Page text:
Specifically, FDA’s Division 5, West Director Darla Bracy, noted the following observations logged during the inspection:

  • During the inspection you did not provide documentation of the approval for release of your dietary supplements by your quality control personnel.
  • You distributed Reishi D., Lot #CC4020-6160 and failed to collect and hold a reserve sample. The firm also informed the FDA investigator that they were not aware of the requirement to collect and hold reserve samples of finished dietary supplements they received from their contract manufacturer.
  • You told our investigator that you did not have any written procedures for handling any returned dietary supplements.”
  • The firm’s Reishi D. product is misbranded because the label fails to identify the part of the plant, e.g., root, leaves, from which each botanical dietary ingredient in the product is derived.
  • The firm’s serving size declared on the labels are incorrect. The suggested use states “Take 1 capsule twice daily,” but the serving size lists “2” capsules. The serving size listed should be one capsule. An incorrect serving size could lead a consumer to overconsume the product.
  • The firm makes the false claim in their product brochure: “Propolis is a rich source of minerals, vitamins C, E, provitamin A, and B-Complex ….” To bear “rich in” claims, a product must contain 20 percent or more of the RDI or DRV of the nutrients that are the subject of the claim. The Supplement Facts label for the firm’s Reishi D. product does not list any minerals or vitamin C, E, A or B vitamins. Furthermore, an RDI has not been established for “provitamin A.”

The FDA noted a response letter from firm on Oct. 15, but evaluated all of their corrective actions as inadequate. Once again, the FDA requested that the the firms next response “include the timeframe in which the corrections will be completed and provide any documentation that will effectively assist us in evaluating whether the corrective actions have been made and the adequacy of such corrective actions.”

Food companies are given 15 working days to respond to FDA warning letters. “You should take prompt action to correct the violations noted in this letter. Failure to do so may result in regulatory action by FDA without further notice, including, without limitation, seizure and injunction,” according to the warning letter.

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Spring chickens have sprung; CDC warns of pathogen dangers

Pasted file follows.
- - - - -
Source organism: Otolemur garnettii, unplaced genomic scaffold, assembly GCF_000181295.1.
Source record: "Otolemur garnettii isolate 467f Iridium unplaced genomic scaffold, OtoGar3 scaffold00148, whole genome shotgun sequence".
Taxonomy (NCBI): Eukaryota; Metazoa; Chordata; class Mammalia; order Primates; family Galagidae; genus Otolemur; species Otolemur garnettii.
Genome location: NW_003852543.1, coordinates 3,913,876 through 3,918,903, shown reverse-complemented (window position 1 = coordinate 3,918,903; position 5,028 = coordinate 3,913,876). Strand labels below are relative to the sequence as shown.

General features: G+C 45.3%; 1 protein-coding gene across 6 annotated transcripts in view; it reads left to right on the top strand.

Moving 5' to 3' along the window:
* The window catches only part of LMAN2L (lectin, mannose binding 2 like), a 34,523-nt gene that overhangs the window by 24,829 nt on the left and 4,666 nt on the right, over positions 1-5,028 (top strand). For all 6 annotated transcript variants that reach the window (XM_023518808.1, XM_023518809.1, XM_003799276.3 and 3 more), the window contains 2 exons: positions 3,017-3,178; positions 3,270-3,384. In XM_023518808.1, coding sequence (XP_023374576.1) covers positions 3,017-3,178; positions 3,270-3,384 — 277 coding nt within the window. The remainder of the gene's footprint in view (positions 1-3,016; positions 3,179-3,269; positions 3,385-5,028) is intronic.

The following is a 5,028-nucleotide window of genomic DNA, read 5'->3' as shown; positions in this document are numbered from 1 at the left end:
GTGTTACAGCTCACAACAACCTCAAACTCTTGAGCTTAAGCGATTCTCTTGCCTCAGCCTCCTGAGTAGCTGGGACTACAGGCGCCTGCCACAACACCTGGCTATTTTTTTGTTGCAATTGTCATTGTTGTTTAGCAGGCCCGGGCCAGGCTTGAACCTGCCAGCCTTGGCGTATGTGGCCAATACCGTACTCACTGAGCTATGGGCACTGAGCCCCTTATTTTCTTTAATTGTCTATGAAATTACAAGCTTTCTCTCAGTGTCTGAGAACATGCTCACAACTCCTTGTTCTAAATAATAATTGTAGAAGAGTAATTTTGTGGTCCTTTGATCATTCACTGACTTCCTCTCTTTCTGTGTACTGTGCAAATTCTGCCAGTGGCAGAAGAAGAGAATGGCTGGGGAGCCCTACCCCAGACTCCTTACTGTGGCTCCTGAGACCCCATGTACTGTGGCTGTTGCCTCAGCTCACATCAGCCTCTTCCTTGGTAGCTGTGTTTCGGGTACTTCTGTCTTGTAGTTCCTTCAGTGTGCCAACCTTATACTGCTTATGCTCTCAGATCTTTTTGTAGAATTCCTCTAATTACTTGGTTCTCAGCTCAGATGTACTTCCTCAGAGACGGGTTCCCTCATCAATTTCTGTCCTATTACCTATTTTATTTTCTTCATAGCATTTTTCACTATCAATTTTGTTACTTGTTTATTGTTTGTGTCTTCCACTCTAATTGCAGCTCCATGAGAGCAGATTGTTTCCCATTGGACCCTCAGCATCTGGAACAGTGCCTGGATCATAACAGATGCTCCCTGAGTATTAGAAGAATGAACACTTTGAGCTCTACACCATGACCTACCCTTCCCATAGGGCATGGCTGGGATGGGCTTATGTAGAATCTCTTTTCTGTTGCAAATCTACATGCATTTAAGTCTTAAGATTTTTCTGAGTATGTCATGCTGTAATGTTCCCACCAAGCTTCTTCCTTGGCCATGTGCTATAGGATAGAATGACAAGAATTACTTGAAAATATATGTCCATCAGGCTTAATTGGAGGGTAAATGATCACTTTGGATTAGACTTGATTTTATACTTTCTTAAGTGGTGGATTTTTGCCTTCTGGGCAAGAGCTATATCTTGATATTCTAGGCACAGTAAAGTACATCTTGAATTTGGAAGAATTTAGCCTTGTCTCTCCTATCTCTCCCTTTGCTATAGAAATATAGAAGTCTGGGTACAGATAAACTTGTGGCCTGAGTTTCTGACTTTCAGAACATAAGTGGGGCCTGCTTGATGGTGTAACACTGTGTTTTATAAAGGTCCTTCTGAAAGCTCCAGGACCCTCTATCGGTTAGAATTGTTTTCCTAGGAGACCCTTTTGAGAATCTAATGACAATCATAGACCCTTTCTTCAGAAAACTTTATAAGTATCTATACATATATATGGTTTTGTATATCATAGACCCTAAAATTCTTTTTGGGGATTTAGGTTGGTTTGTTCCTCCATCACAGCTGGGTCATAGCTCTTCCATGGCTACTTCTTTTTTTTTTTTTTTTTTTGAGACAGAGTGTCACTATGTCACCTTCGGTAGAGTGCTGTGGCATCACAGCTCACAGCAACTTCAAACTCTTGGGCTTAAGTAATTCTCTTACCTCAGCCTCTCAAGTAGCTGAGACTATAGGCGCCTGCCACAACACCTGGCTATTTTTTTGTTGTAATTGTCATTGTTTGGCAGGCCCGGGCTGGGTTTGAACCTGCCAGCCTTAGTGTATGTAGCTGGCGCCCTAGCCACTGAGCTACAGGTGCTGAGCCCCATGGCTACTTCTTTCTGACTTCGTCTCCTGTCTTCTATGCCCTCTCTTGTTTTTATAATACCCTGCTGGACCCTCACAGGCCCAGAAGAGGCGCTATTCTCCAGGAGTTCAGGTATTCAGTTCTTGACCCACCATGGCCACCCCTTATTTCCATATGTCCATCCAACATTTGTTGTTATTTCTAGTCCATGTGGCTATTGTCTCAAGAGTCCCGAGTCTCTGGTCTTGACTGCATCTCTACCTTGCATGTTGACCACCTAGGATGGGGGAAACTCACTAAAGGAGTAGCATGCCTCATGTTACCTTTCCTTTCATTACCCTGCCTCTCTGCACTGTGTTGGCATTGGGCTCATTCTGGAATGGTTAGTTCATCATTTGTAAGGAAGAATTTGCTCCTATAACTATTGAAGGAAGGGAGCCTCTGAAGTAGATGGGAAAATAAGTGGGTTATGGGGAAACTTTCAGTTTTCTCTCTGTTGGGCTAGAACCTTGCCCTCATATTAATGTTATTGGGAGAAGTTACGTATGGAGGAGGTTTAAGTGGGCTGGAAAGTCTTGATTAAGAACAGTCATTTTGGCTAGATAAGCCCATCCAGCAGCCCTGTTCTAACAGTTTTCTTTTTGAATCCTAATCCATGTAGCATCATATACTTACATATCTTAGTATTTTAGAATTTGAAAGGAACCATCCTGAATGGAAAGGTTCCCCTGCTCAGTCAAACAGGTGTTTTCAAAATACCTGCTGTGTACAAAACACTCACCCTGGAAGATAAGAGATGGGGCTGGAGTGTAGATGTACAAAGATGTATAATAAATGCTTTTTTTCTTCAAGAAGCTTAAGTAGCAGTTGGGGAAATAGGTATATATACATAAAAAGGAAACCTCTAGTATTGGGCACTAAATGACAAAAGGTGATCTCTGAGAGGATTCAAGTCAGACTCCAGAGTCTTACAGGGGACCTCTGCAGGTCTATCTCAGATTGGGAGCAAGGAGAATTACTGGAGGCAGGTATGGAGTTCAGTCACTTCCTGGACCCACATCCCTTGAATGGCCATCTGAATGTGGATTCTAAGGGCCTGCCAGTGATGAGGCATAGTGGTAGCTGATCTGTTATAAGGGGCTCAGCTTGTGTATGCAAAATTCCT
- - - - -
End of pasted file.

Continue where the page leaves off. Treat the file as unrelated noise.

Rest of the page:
Food Safety News - Mon, 02/19/2018 - 00:00

Baby chick season is upon us.

Some say the big question is whether the chicken or the egg came first, but public health pros say a more important question is whether you know the food safety do’s and don’ts involved with backyard flocks.

In 2017, live poultry was responsible for 10 Salmonella outbreaks in the United States, sickening more than 1,100 people across 48 states and killing one.

“Contact with live poultry or their environment can make people sick with Salmonella infections. Live poultry can be carrying Salmonella bacteria but appear healthy and clean, with no sign of illness,” according to the a warning from the Centers for Disease Control and Prevention.

People planning backyard flocks usually buy chicks in February. After six weeks they are moved from their indoor heat lamp environments to outdoor coops.

Most farm stores know the importance of encouraging handwashing after handling chicks in order to avoid issues of cross-contamination from hands. Furthermore, the CDC recommends always washing hands thoroughly with soap and water right after touching anything in the area where live birds live and roam.

Adults should always supervise handwashing for children. Poultry should not be allowed to live or roam inside the house, and children younger than 5 years old should not be allowed to handle or touch chicks, ducklings, or other live poultry without constant adult observation.

This chick season, remember to monitor for symptoms of Salmonella infection. Anyone that is exposed to backyard poultry and develops symptoms of Salmonella should seek medical attention and tell their doctors about the possible exposure so the proper diagnostic tests can be performed.